by Chris Watts – Indiana Fiscal Policy Institute
Governor Holcomb and legislative leaders announced a breakthrough budget deal this week that’s likely poised to pass the General Assembly as this hits your screen: The two-year, $37.4 billion plan adds another billion dollars to K-12 (versus the version that passed the Indiana Senate last week) for a historic $1.9 billion increase over 2021. The $18.7 billion total investment in K-12 education also closes the $600 million annual ‘compensation gap’ identified by the Next Level Teacher Pay Commission.
Education grabbed the headlines from Tuesday’s budget announcement, and rightfully so. Supporting teachers and students is a popular priority that also pays off in long-term employment and earnings. Data released last week shows that jobs requiring post-secondary education have fully rebounded from the COVID downturn (helping drive the unexpectedly strong revenue forecast with higher average wage growth) while jobs requiring a high school diploma or less remain nearly 10% below pre-pandemic levels.
Raising Indiana’s educational attainment is our best prescription for economic success. But new programs in economic development and infrastructure are also smart investments in our future economy, and deserve more attention.
For example, Governor Holcomb’s Regional Recovery Grant program was initially funded at $150 million. It’s been re-named the Regional Economic Acceleration and Development Initiative (READI) and boosted to $500 million, a budget six times larger than its 2016 predecessor, the Regional Cities Initiative.
Like ‘Regional Cities 1.0,’ READI will invest in regional partnerships around projects to attract people, employers and business opportunities to Indiana’s metropolitan areas. The initiative recognizes quality of life as part of our economic climate, emphasizing talent attraction and retention as an antidote to statewide population growth that has lagged the 50-state average over the last decade.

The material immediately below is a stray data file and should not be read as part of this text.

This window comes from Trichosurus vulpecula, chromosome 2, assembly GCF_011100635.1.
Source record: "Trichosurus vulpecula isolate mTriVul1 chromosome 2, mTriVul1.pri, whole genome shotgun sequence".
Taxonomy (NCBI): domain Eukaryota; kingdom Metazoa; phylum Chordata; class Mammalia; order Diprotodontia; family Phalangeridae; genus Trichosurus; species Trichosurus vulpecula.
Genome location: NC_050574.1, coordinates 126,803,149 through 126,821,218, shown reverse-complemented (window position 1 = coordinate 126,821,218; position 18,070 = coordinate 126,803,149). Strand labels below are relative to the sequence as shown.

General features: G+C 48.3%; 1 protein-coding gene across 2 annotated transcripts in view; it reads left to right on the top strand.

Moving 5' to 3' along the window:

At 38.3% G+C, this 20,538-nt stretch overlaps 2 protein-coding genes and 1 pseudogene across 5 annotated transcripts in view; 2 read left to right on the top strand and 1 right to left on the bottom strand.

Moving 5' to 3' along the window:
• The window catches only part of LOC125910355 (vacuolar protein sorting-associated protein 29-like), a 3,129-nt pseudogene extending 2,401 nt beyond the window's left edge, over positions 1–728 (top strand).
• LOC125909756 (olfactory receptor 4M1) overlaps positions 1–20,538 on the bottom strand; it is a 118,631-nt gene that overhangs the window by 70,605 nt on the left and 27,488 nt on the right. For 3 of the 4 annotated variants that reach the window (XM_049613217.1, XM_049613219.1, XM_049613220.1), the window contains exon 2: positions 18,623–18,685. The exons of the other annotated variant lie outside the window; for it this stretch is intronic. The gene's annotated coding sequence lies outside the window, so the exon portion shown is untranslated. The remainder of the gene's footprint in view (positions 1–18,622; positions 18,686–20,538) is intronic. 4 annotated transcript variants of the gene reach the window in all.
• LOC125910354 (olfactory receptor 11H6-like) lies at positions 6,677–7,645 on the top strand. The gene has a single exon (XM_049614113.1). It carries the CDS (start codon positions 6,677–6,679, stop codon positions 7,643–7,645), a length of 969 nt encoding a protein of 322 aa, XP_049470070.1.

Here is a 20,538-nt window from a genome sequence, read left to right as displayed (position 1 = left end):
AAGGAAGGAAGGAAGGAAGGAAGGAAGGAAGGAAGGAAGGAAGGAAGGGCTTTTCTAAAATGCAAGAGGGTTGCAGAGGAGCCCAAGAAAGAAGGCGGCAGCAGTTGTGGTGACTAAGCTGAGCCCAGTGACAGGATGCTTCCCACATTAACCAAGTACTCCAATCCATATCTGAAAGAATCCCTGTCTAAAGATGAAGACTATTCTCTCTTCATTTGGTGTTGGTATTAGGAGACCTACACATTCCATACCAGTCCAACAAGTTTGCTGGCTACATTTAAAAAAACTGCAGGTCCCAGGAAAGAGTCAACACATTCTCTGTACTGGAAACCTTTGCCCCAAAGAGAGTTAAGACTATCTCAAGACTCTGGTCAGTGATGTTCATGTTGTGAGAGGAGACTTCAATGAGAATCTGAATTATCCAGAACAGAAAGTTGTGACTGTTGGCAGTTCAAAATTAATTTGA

READI lives up to its acronym, as the program couldn’t come at a better time: Some of the places we expect to anchor these regional collaborations – and power Indiana’s post-COVID recovery – have been struggling with fiscal stress long before the pandemic.
For context, just twenty of our 92 counties account for 75% of Gross State Product and all Indiana’s net population growth since 2010. But local governments in these counties also lost 13% of their total property tax revenues to Indiana’s constitutional caps in 2020, versus 8% across the other 72 counties. Just filling these revenue losses for the next two years would consume triple the total READI budget.
According to a longer-term analysis by Purdue economist Larry DeBoer (the Capacity-Cost Index of Indiana Local Government), increasing population growth actually turns up the budget pressures for cities and counties as new revenues don’t keep up with added costs over time.
Quality of life starts with the basics – well-maintained streets, police and fire protection, parks, trails, and other public assets. But many communities across Indiana can hardly keep pace with essential services, let alone share the costs of truly transformative projects. READI creates capacity for more ambitious plans while other areas of the budget (more than a billion dollars in new or expanded grant programs) help ease ongoing infrastructure burdens on local governments.
The sheer scale of K-12 spending and surprisingly strong commitment to READI mark two major departures from “business as usual” in Indiana’s next budget. They’re also complementary strategies focused on the future. Investing in today’s students strengthens tomorrow’s workforce, and supporting regional quality of life keeps more of these young Hoosiers here when it’s time to put their talents to work in the job market.
This legislative session has been unlike any other: Working through hundreds of bills while socially-distanced in the shadow of a global pandemic, suddenly tasked with making good use of a massive influx of federal funds and reshuffling spending priorities in final days after a truly remarkable revenue forecast. It’s not surprising that the unique circumstances have produced an unprecedented budget plan, with local schools and regional developments emerging as the biggest winners.
Chris Watts is the President of the Indiana Fiscal Policy Institute.